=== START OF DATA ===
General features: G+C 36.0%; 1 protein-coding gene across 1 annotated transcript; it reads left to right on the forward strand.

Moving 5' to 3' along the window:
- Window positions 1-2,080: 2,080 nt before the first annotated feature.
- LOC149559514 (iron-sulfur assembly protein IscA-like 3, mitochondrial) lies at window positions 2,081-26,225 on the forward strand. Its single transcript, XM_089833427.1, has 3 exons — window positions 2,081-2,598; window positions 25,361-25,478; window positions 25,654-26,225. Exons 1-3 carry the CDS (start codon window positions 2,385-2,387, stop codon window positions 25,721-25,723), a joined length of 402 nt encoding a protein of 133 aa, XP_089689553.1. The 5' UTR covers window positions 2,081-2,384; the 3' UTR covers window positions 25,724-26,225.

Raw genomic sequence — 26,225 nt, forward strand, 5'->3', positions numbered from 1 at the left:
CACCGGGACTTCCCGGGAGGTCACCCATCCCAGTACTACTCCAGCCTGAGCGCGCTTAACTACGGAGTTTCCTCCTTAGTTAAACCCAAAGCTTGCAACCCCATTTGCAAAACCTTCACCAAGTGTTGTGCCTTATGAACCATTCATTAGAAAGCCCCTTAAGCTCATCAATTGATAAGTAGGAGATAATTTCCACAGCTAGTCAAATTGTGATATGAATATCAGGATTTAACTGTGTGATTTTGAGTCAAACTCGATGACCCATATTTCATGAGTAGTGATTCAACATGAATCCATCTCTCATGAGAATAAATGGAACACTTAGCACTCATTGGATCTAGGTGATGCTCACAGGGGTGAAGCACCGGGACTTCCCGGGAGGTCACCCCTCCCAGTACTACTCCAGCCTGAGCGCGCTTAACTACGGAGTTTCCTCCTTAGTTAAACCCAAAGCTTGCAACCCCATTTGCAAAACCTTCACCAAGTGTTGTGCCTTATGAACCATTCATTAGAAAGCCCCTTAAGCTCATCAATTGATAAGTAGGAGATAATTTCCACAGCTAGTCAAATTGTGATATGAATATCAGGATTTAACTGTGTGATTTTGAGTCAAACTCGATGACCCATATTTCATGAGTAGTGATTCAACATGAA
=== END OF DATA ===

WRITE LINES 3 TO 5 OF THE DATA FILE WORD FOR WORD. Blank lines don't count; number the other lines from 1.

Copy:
- Window positions 1-2,080: 2,080 nt before the first annotated feature.
- LOC149559514 (iron-sulfur assembly protein IscA-like 3, mitochondrial) lies at window positions 2,081-26,225 on the forward strand. Its single transcript, XM_089833427.1, has 3 exons — window positions 2,081-2,598; window positions 25,361-25,478; window positions 25,654-26,225. Exons 1-3 carry the CDS (start codon window positions 2,385-2,387, stop codon window positions 25,721-25,723), a joined length of 402 nt encoding a protein of 133 aa, XP_089689553.1. The 5' UTR covers window positions 2,081-2,384; the 3' UTR covers window positions 25,724-26,225.

Raw genomic sequence — 26,225 nt, forward strand, 5'->3', positions numbered from 1 at the left: